(Bloomberg) – Acquisitions in the energy industry will depend on at least a few more months of weakness in oil prices, according to Australia’s Woodside Petroleum Ltd.
Few companies have the cash to attempt purchases after the slide in crude prices, while sellers aren’t yet willing to offload their best assets, Chief Executive Officer Peter Coleman told analysts Wednesday on a conference call.
“We’ve got another quarter in front of us before we really start to see a significant number of asset sales coming into the market,” Coleman said after Woodside posted a 39 percent drop in first-half profit. “It’s really difficult to sell an asset today, and it’s equally difficult to buy one.”
Royal Dutch Shell’s Plc’s $70 billion deal earlier this year to buy BG Group Plc was seen as the start of an M&A wave in the energy industry as oil prices fell. Crude prices that have dropped by about half over the past year have forced oil and gas producers to slash costs.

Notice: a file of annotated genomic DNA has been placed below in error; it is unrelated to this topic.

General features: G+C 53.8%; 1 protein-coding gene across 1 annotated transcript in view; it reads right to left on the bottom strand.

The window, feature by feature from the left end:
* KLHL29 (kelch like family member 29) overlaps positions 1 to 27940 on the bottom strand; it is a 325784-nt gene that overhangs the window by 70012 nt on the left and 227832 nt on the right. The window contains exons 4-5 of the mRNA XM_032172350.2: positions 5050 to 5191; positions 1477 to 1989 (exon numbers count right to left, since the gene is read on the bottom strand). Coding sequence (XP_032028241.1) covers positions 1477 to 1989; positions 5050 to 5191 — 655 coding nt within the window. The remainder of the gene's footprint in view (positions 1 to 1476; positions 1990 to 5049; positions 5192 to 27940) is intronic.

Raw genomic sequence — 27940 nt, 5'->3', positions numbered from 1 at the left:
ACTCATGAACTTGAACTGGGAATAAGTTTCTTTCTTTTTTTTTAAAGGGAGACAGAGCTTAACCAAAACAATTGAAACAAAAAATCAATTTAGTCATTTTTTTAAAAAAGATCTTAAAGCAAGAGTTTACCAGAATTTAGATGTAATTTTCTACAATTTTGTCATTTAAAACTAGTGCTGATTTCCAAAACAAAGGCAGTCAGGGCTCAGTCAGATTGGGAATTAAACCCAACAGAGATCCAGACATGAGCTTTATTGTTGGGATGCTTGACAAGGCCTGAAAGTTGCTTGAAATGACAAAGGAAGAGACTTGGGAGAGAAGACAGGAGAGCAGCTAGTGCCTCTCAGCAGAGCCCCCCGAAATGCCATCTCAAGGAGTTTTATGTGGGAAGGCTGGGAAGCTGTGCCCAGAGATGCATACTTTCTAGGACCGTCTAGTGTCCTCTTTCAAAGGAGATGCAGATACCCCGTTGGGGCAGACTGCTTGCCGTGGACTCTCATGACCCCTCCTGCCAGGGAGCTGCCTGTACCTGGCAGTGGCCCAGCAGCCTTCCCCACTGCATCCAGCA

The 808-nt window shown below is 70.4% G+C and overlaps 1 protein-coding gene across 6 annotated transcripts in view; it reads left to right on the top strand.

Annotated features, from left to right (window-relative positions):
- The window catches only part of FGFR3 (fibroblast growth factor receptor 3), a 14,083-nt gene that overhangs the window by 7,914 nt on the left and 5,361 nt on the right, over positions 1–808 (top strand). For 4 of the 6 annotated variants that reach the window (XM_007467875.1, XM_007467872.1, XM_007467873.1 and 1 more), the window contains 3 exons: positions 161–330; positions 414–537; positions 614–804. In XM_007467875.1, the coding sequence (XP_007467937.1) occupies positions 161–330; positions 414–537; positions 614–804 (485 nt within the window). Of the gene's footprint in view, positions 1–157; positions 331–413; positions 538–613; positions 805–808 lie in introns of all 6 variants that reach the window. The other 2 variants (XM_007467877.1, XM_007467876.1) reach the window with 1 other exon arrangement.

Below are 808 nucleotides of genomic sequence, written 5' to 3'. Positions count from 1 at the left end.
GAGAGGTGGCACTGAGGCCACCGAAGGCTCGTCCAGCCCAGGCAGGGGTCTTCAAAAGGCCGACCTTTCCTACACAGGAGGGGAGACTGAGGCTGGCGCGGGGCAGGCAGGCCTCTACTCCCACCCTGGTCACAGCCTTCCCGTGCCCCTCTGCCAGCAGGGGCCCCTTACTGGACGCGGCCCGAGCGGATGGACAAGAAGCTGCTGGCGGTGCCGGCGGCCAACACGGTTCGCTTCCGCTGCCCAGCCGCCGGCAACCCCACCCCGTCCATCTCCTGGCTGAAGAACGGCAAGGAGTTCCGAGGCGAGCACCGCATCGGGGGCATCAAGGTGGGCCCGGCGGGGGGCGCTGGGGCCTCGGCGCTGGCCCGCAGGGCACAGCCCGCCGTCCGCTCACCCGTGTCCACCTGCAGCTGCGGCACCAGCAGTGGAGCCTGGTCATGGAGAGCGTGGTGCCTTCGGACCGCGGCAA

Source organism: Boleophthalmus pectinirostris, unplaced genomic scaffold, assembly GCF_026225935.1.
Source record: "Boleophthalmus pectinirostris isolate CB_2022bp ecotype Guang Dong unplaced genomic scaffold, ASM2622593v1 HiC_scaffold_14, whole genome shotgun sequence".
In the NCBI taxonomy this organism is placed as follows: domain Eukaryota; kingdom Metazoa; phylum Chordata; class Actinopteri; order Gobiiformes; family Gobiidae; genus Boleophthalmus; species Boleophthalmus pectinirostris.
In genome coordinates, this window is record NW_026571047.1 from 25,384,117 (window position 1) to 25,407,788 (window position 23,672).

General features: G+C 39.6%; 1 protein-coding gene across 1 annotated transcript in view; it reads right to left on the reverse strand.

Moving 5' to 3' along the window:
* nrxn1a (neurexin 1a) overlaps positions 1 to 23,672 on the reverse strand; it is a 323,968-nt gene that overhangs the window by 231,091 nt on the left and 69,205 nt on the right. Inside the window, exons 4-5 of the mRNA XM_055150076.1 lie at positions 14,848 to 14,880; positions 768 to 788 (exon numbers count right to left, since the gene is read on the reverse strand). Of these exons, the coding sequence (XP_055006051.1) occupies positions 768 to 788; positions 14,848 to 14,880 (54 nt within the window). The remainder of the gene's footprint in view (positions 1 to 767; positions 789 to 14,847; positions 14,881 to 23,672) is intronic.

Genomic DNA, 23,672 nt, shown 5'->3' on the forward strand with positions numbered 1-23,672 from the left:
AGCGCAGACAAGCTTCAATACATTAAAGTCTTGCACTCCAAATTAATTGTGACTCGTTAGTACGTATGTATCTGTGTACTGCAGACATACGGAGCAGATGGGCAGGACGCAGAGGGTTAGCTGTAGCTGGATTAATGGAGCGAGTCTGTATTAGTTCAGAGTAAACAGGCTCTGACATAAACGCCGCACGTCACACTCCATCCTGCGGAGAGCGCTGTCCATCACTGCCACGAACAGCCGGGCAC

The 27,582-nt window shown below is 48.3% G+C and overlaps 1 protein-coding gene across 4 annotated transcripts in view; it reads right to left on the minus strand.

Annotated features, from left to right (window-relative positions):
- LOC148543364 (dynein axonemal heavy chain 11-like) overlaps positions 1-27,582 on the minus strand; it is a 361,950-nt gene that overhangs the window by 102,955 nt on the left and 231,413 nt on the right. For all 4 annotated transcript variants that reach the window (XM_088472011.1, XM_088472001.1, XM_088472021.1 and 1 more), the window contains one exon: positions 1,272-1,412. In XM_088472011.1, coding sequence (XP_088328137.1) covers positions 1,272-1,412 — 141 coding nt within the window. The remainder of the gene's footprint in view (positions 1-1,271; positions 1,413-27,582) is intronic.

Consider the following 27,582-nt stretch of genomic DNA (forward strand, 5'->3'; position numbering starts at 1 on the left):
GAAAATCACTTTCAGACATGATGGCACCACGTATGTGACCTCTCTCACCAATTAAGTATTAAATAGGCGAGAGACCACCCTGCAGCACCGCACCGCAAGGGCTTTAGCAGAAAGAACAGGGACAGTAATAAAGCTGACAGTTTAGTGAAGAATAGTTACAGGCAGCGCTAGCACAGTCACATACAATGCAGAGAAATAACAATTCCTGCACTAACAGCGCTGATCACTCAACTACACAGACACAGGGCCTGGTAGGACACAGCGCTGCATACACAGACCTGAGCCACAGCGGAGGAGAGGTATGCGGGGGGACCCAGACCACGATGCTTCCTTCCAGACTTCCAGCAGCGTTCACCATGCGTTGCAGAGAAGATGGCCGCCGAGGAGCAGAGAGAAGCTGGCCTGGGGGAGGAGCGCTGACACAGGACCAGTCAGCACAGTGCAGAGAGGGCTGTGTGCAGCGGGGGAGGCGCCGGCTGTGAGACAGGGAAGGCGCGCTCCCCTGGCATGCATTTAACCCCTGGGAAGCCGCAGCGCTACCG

Even after its $2.75 billion agreement in December to purchase stakes in Apache Corp. assets, Woodside has a strong balance sheet that may allow the company to make another acquisition and take advantage of low crude prices, according to a February report from Goldman Sachs Group Inc.
Although Woodside has fared better than peers in the downturn, the company told investors in May that it’s targeting A$680 million ($499 million) of cost savings by next year and had let about 600 people go since the start of 2014.
Woodside’s net income fell to $679 million from $1.1 billion a year earlier, the Perth-based oil producer said Wednesday in a statement. That was better than the $649 million median estimate of four analysts surveyed by Bloomberg News.
Woodside also faces a fall in liquefied natural gas prices in Asia as new supply combines with weakened demand in key markets such as Japan, Korea and China. The operator of the Pluto and North West Shelf LNG projects in Australia said in July it aimed to make a decision on whether to go ahead with its Browse LNG project in the second half of 2016.
LNG prices are expected to be little changed over the next 18 months, Coleman said. “We think it’s a short- to medium-term issue that will get worked through.”